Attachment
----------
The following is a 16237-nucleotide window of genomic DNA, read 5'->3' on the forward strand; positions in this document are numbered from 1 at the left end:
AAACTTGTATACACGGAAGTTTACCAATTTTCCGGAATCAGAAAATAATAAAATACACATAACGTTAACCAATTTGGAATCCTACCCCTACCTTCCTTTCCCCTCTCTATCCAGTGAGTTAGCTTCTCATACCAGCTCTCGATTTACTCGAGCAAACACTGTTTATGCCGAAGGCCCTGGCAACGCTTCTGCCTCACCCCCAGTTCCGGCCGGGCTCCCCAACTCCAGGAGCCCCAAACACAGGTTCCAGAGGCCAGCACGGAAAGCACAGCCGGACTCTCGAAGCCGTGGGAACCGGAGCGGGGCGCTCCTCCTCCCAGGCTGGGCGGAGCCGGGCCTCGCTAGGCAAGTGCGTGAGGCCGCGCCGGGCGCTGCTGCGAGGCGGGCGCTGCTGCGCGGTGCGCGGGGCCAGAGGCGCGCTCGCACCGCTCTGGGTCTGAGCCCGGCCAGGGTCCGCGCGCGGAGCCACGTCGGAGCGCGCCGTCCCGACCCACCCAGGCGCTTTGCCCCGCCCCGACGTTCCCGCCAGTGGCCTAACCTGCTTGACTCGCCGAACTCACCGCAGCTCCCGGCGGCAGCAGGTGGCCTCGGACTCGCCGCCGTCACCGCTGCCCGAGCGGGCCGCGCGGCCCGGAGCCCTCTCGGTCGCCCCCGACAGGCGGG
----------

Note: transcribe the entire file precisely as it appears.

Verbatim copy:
The following is a 16237-nucleotide window of genomic DNA, read 5'->3' on the forward strand; positions in this document are numbered from 1 at the left end:
AAACTTGTATACACGGAAGTTTACCAATTTTCCGGAATCAGAAAATAATAAAATACACATAACGTTAACCAATTTGGAATCCTACCCCTACCTTCCTTTCCCCTCTCTATCCAGTGAGTTAGCTTCTCATACCAGCTCTCGATTTACTCGAGCAAACACTGTTTATGCCGAAGGCCCTGGCAACGCTTCTGCCTCACCCCCAGTTCCGGCCGGGCTCCCCAACTCCAGGAGCCCCAAACACAGGTTCCAGAGGCCAGCACGGAAAGCACAGCCGGACTCTCGAAGCCGTGGGAACCGGAGCGGGGCGCTCCTCCTCCCAGGCTGGGCGGAGCCGGGCCTCGCTAGGCAAGTGCGTGAGGCCGCGCCGGGCGCTGCTGCGAGGCGGGCGCTGCTGCGCGGTGCGCGGGGCCAGAGGCGCGCTCGCACCGCTCTGGGTCTGAGCCCGGCCAGGGTCCGCGCGCGGAGCCACGTCGGAGCGCGCCGTCCCGACCCACCCAGGCGCTTTGCCCCGCCCCGACGTTCCCGCCAGTGGCCTAACCTGCTTGACTCGCCGAACTCACCGCAGCTCCCGGCGGCAGCAGGTGGCCTCGGACTCGCCGCCGTCACCGCTGCCCGAGCGGGCCGCGCGGCCCGGAGCCCTCTCGGTCGCCCCCGACAGGCGGG